U.S. roads and bridges are in abysmal shape – and that was before the recent winter storms made things even worse.
In fact, the government rates over one-quarter of all urban interstates as in fair or poor condition and one-third of U.S. bridges need repair.
To fix the potholes and crumbling roads, federal, state and local governments rely on fuel taxes, which raise more than US$80 billion a year and pay for around three-quarters of what the U.S. spends on building new roads and maintaining them.
I recently purchased an electric car, the Tesla Model 3. While swerving down a particularly rutted highway in New York, the economist in me began to wonder, what will happen to the roads as fewer and fewer cars run on gasoline? Who will pay to fix the streets?
Fuel taxes 101
Every time you go to the pump, each gallon of fuel you purchase puts money into a variety of pockets.
About half goes to the drillers that extract oil from the earth. Just under a quarter pays the refineries to turn crude into gasoline. And around 6 percent goes to distributors.
The rest, or typically about 20 percent of every gallon of gas, goes to various governments to maintain and enhance the U.S. transportation’s infrastructure.
Currently, the federal government charges 18.4 cents per gallon of gasoline, which provides 85 percent to 90 percent of the Highway Trust Fund that finances most federal spending on highways and mass transit.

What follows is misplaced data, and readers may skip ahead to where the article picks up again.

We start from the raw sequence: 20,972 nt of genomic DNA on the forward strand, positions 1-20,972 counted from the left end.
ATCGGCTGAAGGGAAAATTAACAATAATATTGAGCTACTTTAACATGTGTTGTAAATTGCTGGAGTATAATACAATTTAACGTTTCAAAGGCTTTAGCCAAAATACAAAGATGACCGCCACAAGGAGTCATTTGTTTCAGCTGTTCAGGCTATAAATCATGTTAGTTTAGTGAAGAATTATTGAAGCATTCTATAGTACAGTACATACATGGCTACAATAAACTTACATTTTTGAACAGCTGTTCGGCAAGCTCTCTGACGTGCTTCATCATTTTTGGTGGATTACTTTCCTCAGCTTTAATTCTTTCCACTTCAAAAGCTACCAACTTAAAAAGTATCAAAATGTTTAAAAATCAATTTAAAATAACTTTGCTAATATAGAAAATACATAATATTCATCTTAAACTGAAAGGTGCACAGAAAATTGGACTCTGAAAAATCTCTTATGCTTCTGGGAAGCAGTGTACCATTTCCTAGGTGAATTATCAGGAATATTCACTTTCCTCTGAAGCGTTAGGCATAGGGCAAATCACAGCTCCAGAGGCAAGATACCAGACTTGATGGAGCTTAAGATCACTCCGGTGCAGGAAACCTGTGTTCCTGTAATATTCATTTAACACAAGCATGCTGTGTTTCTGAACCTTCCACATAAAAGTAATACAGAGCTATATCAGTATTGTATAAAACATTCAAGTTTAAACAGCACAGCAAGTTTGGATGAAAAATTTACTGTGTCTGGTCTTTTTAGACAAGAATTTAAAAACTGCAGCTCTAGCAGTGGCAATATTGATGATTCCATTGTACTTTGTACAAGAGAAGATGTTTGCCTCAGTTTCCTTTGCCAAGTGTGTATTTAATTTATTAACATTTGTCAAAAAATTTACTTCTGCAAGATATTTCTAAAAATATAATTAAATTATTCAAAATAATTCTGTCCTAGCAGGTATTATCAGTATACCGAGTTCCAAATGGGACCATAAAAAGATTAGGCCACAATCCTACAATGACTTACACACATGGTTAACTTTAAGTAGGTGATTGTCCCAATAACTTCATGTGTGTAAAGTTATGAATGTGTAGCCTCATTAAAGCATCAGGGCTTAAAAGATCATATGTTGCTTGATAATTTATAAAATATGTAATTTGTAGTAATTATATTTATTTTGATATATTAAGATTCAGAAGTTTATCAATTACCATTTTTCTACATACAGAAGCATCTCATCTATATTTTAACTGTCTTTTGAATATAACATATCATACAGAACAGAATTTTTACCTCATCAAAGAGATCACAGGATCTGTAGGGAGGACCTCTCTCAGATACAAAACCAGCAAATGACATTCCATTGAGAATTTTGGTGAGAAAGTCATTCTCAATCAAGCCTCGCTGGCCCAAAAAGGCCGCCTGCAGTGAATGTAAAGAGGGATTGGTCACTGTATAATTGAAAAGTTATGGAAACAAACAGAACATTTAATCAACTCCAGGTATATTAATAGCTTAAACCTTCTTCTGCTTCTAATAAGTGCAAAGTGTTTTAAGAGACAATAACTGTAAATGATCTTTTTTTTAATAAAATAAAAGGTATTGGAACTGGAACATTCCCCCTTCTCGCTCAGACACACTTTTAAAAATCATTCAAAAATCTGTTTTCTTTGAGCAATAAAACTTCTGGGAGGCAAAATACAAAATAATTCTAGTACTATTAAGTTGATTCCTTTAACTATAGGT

State and local government charge their own taxes that vary widely. Combined with the national levy, fuel taxes range from over 70 cents per gallon in high-tax states like California and Pennsylvania to just over 30 cents in states like Alaska and Arizona. The difference is a key reason the price of gasoline changes so dramatically when you cross state lines.
While people often complain when their fuel prices go up, the real burden of gasoline taxes has been falling for decades. The federal government’s 18.4 cent tax, for example, was set way back in 1993. The tax would have to be 73 percent higher, or 32 cents, to have the same purchasing power.
On top of that, today’s vehicles get better mileage, which means fewer gallons of gas and less money collected in taxes.
And electric vehicles, of course, don’t need gasoline, so their drivers don’t pay a dime in fuel taxes.
A crisis in the making
At the moment, this doesn’t present a crisis because electric vehicles represent only a small proportion of the U.S. fleet.
Slightly more than 1 million plug-in vehicles have been sold since 2012 when the first mass market models hit the roads. While impressive, that figure is just a fraction of the over 250 million vehicles currently registered and legally drivable on U.S. highways.
But sales of electric cars are growing rapidly as how far they can travel before recharging and prices fall. Dealers sold a record 360,000 electric vehicles last year, up 80 percent from 2017.
If sales continue at this breakneck pace, electric cars will become mainstream in no time. In addition, governments in Europe and China are actively steering consumers away from fossil fuels and toward their electric counterparts.
In other words, the time will come very soon when the U.S. and individual states will no longer be able to rely on fuel taxes to mend American roads.
What states are doing about it
Some states are already anticipating this eventuality and are crafting solutions.
One involves charging owners of electric cars a fixed fee. So far, 17 states have done just that, with annual taxes ranging from $100 to $200 per car.